As a Web site designer, you will recognize that the company for which you design exercises a great deal of power over the data its customers are providing. The same tenets of ethical and legal behavior apply to Web site design as to the design of any traditional application that accepts personal data from customers. The Web, however, allows the data to be collected faster and allows different data to be collected (such as the browsing habits of the customer). In general, information technology makes it possible to store more data in data warehouses, process that data, and distribute the data more widely.
- Start with a corporate policy on privacy. Make sure it is prominently displayed on the Web site so that all customers can access the policy whenever they complete a transaction.
- Only ask for information the application requires to complete the transaction at hand. For example, is it necessary to the transaction to ask a person’s age or gender?
- Make it optional for customers to fill out personal information on the Web site. Some customers do not mind receiving targeted messages, but you should always give customers an opportunity to maintain the confidentiality of their personal data by not responding.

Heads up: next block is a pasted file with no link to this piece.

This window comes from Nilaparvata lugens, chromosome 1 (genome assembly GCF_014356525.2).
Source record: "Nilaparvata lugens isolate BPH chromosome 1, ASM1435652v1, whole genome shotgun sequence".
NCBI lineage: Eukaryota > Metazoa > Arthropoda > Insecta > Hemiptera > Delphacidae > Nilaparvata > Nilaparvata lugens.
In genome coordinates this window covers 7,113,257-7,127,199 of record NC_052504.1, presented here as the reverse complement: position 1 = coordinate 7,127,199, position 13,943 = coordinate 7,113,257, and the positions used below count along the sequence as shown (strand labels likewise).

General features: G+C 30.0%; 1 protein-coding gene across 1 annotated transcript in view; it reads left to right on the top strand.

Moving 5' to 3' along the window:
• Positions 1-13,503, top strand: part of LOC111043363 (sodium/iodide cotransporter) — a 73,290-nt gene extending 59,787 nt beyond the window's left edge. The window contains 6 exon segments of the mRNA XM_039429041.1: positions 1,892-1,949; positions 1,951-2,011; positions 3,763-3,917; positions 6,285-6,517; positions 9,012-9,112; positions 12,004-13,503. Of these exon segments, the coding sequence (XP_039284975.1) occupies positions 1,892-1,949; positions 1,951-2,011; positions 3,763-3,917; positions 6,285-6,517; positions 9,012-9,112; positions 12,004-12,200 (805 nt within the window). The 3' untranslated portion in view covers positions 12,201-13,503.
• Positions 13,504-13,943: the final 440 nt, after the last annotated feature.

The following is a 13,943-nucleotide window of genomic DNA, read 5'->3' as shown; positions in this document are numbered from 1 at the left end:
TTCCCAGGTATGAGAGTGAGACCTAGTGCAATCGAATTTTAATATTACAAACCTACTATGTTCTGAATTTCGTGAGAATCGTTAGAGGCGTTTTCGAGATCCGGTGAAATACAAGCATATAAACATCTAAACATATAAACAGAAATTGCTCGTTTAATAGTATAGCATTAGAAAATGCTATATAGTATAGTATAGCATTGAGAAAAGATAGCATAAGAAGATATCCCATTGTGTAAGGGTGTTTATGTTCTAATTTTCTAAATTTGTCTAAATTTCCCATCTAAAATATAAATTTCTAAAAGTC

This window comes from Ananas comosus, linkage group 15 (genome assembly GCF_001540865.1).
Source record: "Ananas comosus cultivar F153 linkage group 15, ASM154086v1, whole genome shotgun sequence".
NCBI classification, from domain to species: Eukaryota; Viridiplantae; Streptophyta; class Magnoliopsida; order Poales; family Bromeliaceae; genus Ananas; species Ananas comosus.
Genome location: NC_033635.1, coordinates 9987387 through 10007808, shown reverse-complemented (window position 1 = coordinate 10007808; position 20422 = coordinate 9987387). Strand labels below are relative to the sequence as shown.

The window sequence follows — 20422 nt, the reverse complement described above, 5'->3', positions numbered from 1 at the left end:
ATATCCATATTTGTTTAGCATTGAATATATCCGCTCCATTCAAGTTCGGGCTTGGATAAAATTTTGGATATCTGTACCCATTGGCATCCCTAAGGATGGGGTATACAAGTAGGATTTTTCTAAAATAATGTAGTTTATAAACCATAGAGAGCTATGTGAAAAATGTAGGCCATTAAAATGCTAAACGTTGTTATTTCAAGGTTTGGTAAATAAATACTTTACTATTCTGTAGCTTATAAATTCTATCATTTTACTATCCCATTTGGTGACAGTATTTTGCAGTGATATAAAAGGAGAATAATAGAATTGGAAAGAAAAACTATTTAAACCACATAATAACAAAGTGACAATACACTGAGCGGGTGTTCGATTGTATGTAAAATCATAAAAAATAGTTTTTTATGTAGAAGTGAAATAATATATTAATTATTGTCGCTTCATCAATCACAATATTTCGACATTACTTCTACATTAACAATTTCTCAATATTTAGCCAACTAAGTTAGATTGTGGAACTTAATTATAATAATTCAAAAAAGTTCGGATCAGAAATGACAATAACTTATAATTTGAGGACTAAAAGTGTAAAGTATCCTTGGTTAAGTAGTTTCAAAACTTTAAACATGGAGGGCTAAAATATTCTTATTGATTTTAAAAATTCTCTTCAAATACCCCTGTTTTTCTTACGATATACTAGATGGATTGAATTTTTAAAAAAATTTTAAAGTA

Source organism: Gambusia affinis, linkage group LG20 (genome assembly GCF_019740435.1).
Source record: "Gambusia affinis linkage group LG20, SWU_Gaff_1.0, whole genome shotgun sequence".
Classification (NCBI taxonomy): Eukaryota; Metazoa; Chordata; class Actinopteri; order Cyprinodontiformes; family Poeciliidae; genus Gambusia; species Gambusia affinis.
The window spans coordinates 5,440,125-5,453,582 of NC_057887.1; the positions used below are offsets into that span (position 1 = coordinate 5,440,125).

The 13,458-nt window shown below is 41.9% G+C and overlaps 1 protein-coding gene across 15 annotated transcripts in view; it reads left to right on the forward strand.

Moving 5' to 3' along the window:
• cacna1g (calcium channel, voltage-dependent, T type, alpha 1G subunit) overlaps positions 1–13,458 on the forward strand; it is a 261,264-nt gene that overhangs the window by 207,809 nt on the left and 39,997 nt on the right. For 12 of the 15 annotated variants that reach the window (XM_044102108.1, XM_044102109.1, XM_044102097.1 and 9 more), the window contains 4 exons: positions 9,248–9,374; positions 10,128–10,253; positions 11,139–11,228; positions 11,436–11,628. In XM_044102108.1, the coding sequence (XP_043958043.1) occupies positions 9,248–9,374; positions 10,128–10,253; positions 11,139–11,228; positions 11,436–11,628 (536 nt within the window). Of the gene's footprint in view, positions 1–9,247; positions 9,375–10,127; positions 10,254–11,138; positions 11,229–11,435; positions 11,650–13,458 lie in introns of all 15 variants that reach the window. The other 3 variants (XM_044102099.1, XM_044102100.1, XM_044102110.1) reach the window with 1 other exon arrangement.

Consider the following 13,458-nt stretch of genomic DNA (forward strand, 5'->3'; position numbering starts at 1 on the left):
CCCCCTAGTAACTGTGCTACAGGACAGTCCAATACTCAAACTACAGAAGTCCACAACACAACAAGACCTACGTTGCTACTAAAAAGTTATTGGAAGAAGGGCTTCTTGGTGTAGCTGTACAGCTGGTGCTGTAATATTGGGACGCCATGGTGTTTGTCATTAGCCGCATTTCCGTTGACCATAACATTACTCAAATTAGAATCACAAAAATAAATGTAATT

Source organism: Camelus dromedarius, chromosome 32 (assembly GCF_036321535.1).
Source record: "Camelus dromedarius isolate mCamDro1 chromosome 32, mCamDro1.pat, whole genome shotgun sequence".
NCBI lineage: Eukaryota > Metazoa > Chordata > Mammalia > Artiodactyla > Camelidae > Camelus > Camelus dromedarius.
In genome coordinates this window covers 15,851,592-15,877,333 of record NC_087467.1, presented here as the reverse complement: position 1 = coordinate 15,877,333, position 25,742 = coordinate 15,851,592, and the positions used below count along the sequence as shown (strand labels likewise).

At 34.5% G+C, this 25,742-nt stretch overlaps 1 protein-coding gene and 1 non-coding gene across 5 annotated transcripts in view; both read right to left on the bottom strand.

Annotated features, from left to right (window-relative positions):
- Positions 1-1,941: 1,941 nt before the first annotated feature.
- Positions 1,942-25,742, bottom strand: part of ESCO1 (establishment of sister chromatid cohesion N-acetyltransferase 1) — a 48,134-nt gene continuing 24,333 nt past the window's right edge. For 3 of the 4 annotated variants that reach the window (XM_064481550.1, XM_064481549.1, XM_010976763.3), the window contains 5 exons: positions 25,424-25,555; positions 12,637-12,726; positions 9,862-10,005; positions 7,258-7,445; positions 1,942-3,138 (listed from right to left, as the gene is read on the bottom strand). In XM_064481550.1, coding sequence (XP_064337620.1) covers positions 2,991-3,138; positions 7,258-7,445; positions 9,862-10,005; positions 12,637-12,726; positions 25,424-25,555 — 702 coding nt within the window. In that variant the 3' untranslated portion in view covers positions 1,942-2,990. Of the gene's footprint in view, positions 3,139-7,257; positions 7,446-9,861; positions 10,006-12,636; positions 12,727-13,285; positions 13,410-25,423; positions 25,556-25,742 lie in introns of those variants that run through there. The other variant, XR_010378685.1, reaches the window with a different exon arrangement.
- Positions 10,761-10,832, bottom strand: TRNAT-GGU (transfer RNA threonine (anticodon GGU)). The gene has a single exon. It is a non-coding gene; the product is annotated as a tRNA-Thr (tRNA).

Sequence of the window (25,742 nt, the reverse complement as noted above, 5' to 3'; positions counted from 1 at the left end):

- Use sources that allow you to obtain anonymous information about classes of customers. There are companies that offer audience profiling technology and technology solutions for management of advertisements, their targeting, and their delivery. They do so by maintaining a dynamic database of consumer profiles without linking them to individuals, thereby respecting customers’ rights to privacy.
- Be ethical. Avoid the latest cheap trick that permits your client to gather information about the customer in highly suspect ways. Tricks such as screen scraping (capturing remotely what is on a customer’s screen) and email cookie grabbing are clear violations of privacy, and may prove to be illegal as well.
A coordinated policy of security and privacy is essential. It is essential to establish these policies and adhere to them when implementing an ecommerce application.